There seems to be a lot of interest in this Nova Scotia budget announcement on tuition-fee de-regulation, mostly from the everything-is-going-to-hell-
(Necessary conflict of interest statement: In fall 2014, I did some writing work for the Nova Scotia Council of University Presidents, relating to priorities for the 2015 budget. Make of that what you will.)
To start, let’s be clear about what the province has done. It has allowed universities to do two things:
1) For out-of-province, international and graduate students, the government has permanently de-regulated tuition fees
2) For in-province undergraduates, tuition fees are being de-regulated for one year only, in order to allow institutions to make a one-time “adjustment” to program fees, after which tuition will return to having a 3% annual cap.
Now, some people assume that the term “de-regulation” means everyone is going to go hog-wild on fees. But this isn’t necessarily true: remember that students will react to any price increase and this is a competitive market. So the trick for universities is to work out the elasticity of the market – basically, how high can you jack up the price before people start looking for substitutes?
Universities essentially have two markets: “home” and “away”. You can charge home students a heck of a lot before they will look for substitutes; they have to move away from home to find a substitute and that’s expensive – so the price differential can be quite high before a home market moves very much. (note also that perceived quality matters – as many students leave Quebec for Ontario as the other way around, despite the substantial tuition gap). But you can’t get away with that for “away” students in the same manner. They are already paying substantially more than sticker price, because they are living away from home. They already have cheaper alternatives. How much more expensive can you make your product before turning them off?
Obviously, institutions are only going to raise fees in areas where they think demand is inelastic: that is, where a price hike isn’t going to substantially affect enrollment. That means generally speaking you can expect fee rises to be concentrated in program where demand substantially exceeds supply. Which means – among other things – that Arts programs aren’t likely to see big jumps. But to add a bit of a wrinkle: the province has given universities the most flexibility over fees for group of students who are the most price-sensitive and the least flexibility over fees for those who are least price-sensitive. Which makes for a very weird set of incentives: the pressure to go big will be highest for in-province students, because if they over-shoot on price to the high side they can always lower the price in subsequent years whereas if they price low, they won’t later be able to raise them significantly if they under-shoot.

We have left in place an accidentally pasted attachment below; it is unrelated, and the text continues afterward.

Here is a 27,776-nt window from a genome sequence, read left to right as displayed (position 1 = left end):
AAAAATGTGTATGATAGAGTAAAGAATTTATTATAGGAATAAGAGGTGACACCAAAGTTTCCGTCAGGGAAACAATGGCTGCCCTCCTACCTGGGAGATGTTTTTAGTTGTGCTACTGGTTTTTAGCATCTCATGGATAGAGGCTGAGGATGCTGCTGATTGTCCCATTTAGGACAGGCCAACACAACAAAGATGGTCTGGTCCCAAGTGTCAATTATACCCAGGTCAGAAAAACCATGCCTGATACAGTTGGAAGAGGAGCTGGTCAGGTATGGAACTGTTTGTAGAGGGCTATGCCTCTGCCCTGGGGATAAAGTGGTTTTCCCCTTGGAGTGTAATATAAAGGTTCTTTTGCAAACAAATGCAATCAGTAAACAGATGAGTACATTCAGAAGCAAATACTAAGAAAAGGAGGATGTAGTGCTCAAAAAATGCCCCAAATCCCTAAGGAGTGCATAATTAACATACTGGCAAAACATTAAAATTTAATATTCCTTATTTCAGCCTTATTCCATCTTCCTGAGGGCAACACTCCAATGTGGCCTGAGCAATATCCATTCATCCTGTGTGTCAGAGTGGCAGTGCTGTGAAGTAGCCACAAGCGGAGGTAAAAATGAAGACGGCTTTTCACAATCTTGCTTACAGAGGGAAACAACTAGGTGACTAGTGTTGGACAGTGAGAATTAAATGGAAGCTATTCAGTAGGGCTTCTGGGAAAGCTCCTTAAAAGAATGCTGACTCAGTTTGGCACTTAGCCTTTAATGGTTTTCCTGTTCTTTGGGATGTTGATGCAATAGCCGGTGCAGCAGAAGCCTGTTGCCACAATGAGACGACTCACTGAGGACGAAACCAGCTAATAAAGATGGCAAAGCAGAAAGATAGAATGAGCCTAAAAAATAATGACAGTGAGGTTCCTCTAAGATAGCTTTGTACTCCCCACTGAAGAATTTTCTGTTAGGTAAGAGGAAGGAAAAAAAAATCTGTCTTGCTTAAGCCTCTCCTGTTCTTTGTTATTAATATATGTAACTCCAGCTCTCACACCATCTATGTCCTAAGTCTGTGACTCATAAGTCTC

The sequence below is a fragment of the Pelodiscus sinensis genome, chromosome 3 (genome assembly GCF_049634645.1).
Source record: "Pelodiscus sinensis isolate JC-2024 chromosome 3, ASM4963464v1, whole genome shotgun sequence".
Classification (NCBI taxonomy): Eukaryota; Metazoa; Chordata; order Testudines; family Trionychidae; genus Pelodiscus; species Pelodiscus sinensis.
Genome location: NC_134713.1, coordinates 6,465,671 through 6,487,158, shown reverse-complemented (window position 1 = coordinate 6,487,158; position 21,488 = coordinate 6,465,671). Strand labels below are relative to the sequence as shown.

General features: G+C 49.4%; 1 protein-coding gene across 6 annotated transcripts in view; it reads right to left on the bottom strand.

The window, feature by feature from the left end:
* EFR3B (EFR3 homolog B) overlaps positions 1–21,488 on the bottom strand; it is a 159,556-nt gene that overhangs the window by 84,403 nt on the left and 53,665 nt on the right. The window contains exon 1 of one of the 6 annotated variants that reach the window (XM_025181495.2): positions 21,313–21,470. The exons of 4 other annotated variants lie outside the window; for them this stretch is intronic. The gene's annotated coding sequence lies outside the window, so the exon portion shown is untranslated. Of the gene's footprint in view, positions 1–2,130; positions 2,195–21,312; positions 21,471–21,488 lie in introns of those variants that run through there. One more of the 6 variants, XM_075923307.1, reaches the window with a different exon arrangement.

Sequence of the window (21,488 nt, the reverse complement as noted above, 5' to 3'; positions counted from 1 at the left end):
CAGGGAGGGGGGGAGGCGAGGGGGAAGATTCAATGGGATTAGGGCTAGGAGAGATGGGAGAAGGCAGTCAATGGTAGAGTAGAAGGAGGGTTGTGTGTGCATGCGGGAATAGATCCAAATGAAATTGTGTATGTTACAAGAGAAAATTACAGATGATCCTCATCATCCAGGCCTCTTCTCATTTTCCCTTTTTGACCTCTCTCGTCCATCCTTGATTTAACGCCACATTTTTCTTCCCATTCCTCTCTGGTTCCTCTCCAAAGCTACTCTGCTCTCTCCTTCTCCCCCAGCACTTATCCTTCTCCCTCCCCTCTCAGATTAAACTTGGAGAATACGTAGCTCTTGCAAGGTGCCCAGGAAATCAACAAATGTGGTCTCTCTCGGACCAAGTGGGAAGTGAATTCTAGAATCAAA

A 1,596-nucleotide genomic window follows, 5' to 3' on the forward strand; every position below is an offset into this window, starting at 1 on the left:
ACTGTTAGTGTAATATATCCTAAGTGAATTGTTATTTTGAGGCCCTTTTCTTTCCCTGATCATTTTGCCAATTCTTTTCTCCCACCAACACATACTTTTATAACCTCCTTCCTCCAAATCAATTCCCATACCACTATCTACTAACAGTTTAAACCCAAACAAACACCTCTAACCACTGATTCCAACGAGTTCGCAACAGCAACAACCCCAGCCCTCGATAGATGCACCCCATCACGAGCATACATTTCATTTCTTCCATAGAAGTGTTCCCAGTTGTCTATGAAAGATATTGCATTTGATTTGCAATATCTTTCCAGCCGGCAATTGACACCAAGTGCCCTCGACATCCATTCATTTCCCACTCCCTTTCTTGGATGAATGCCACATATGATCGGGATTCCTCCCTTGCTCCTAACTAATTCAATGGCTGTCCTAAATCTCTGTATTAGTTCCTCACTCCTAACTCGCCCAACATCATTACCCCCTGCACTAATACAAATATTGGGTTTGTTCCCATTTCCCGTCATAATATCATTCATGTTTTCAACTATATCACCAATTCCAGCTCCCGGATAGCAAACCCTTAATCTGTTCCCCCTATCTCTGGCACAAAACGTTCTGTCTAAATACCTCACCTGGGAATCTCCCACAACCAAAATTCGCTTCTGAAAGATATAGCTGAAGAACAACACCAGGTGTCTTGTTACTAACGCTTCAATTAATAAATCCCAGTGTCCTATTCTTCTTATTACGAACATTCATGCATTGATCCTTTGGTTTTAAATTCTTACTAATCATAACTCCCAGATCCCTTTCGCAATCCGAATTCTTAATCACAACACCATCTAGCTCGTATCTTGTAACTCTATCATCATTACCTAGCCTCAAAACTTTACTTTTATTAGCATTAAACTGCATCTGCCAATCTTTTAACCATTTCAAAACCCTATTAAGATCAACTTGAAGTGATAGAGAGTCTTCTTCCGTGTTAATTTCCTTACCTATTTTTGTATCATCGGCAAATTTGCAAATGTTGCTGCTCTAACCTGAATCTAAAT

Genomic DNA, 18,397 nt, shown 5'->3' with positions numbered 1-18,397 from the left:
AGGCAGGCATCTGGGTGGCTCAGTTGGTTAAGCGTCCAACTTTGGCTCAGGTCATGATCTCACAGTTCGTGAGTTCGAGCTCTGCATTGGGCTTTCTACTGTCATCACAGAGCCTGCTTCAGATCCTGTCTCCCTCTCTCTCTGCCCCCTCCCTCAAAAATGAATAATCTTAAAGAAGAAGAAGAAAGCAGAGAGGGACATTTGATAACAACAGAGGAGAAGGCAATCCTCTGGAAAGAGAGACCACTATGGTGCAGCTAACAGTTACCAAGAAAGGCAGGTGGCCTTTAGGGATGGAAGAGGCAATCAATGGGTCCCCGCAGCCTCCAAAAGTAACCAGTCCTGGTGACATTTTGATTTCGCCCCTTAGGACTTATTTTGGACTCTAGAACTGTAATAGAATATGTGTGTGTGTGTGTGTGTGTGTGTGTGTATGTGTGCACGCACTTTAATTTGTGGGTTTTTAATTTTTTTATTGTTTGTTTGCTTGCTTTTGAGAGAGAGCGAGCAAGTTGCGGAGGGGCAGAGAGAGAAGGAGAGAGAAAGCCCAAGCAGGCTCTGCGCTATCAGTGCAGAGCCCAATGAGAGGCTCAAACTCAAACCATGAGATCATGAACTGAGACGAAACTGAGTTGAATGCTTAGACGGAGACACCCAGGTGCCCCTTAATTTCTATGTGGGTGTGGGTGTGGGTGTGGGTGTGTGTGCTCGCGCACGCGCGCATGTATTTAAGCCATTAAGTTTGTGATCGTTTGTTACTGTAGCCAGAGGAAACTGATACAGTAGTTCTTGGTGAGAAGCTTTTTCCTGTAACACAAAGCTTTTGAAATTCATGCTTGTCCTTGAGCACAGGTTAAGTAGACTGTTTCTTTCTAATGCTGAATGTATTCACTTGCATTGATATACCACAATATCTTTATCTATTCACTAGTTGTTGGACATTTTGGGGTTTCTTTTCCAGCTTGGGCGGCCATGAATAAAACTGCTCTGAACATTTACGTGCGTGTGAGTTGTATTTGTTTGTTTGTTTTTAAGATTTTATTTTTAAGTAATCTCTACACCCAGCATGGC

It’s impossible in advance to say how institutions are going to take advantage of this flexibility. Presumably strategies will vary depending on the amount of market power (i.e. excess of demand over supply) that each institution thinks it has in each of its programs: But one lesson they should heed from the recent experience of almost-deregulation in Australia is this: make decisions quickly. The longer uncertainty persists about what the prices will be, the longer opponents will have to raise support by suggesting the prices will be ridiculously high (King’s University Student Union was first off the mark on this one – see here – and they added some utterly ludicrous “statistics” on debt to bolster their case). So while it goes against the grain to announce 2016 prices before Christmas, smart institutions will at the very least set out some principles that will counter the more hysterical propaganda as soon as possible. Preferably before summer.